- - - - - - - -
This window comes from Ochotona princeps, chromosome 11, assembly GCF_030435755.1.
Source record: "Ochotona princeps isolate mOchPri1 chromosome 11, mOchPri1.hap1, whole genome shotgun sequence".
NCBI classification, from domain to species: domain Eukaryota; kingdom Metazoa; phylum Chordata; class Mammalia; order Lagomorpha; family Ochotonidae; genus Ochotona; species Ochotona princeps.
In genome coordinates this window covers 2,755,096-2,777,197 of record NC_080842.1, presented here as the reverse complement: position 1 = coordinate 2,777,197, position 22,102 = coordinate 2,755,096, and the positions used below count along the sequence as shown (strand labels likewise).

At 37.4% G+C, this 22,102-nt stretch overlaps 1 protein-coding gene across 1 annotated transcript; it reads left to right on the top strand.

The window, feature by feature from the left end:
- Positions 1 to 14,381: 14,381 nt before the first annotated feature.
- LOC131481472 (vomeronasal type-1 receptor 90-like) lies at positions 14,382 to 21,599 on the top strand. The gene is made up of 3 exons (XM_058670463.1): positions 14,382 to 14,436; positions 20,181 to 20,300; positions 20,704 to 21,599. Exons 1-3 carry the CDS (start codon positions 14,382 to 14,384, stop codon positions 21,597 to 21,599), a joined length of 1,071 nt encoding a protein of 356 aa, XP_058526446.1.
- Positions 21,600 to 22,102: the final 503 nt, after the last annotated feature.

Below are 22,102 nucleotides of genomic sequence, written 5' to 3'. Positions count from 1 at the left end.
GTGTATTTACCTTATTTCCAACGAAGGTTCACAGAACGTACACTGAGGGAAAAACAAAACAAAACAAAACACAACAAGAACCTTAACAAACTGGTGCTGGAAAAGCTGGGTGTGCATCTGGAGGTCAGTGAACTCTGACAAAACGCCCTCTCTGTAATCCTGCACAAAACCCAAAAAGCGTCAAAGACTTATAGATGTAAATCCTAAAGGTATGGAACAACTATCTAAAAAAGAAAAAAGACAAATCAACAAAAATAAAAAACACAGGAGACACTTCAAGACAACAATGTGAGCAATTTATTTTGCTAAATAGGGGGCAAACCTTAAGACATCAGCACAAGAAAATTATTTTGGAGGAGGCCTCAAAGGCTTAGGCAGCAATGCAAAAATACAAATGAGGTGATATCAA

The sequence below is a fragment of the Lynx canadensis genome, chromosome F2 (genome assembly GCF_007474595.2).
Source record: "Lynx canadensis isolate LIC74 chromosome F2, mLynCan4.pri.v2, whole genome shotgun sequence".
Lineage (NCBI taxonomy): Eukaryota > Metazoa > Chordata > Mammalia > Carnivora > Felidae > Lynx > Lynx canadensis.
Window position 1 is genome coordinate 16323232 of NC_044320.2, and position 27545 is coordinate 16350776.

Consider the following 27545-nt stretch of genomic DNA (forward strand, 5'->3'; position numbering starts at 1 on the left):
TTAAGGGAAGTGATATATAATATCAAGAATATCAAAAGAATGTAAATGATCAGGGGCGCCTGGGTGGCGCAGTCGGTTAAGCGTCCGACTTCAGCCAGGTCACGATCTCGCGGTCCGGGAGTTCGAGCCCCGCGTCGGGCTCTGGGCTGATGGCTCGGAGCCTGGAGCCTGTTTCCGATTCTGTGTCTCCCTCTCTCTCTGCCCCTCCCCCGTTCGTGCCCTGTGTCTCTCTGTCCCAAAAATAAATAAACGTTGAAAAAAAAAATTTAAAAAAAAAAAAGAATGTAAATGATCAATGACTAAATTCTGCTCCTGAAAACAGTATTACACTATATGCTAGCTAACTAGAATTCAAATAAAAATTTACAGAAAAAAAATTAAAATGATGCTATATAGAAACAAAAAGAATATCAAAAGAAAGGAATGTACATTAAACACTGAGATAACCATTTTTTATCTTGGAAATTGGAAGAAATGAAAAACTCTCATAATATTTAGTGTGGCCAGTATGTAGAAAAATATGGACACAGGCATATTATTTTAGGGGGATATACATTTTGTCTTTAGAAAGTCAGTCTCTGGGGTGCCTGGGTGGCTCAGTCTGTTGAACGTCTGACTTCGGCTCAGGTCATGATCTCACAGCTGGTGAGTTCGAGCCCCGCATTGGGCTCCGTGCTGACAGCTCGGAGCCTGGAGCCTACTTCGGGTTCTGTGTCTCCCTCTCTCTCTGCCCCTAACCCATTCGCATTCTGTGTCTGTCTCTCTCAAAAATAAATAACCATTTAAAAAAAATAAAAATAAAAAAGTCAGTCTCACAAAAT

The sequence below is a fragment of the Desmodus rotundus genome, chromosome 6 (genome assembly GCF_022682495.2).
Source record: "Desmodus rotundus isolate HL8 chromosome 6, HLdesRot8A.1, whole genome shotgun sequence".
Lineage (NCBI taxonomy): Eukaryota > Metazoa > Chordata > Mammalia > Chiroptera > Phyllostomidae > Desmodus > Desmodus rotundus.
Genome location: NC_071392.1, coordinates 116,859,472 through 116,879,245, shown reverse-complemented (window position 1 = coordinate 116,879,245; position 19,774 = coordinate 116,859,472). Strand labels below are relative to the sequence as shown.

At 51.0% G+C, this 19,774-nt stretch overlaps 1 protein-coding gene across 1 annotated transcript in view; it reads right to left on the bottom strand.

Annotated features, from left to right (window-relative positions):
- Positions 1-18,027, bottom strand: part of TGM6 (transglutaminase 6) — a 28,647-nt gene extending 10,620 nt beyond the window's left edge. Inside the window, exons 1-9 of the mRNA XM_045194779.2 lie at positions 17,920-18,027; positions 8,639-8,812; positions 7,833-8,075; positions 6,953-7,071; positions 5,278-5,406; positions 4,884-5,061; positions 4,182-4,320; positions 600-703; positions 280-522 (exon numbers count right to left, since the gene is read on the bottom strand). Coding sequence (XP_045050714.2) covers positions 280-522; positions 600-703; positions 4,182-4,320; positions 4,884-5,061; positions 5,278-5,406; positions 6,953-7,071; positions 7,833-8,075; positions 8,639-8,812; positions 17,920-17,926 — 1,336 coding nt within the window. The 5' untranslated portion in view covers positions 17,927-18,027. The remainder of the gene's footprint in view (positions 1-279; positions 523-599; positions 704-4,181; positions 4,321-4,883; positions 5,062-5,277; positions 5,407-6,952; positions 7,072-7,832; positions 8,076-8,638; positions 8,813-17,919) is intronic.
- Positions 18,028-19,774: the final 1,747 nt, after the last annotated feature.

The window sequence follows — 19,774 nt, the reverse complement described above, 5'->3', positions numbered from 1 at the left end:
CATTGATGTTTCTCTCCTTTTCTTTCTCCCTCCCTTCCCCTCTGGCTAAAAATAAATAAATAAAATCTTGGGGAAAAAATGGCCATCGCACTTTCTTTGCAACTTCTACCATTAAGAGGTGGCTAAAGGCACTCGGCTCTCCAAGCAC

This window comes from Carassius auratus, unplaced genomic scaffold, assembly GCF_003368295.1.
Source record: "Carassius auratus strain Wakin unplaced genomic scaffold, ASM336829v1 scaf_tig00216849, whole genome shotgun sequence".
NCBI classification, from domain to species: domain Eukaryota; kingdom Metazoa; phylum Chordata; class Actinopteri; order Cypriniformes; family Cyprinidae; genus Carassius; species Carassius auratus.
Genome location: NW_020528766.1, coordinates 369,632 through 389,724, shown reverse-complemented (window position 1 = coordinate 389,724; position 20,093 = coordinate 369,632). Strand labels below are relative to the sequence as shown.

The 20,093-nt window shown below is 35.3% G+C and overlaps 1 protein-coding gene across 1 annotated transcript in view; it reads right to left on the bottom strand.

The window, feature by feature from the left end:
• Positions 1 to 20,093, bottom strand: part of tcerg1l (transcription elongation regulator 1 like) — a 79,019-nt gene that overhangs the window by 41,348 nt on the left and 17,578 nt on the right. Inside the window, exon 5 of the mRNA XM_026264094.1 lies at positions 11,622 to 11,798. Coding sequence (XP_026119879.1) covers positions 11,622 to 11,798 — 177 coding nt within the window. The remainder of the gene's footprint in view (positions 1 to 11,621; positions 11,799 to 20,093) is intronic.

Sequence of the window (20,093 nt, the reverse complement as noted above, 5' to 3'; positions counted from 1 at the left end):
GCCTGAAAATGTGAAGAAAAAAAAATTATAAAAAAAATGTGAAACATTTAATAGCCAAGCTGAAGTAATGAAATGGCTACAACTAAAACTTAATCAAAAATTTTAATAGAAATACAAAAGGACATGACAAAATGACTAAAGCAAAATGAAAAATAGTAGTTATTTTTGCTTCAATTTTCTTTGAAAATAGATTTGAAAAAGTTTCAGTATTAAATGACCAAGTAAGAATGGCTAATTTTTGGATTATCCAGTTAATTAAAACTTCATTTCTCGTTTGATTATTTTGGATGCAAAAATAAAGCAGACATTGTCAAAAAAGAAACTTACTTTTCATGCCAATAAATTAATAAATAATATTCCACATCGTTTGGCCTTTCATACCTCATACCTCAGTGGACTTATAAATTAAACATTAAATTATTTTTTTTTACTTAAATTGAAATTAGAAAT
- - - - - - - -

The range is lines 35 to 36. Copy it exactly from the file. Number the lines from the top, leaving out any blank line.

Sequence of the window (20,093 nt, the reverse complement as noted above, 5' to 3'; positions counted from 1 at the left end):
GCCTGAAAATGTGAAGAAAAAAAAATTATAAAAAAAATGTGAAACATTTAATAGCCAAGCTGAAGTAATGAAATGGCTACAACTAAAACTTAATCAAAAATTTTAATAGAAATACAAAAGGACATGACAAAATGACTAAAGCAAAATGAAAAATAGTAGTTATTTTTGCTTCAATTTTCTTTGAAAATAGATTTGAAAAAGTTTCAGTATTAAATGACCAAGTAAGAATGGCTAATTTTTGGATTATCCAGTTAATTAAAACTTCATTTCTCGTTTGATTATTTTGGATGCAAAAATAAAGCAGACATTGTCAAAAAAGAAACTTACTTTTCATGCCAATAAATTAATAAATAATATTCCACATCGTTTGGCCTTTCATACCTCATACCTCAGTGGACTTATAAATTAAACATTAAATTATTTTTTTTTACTTAAATTGAAATTAGAAAT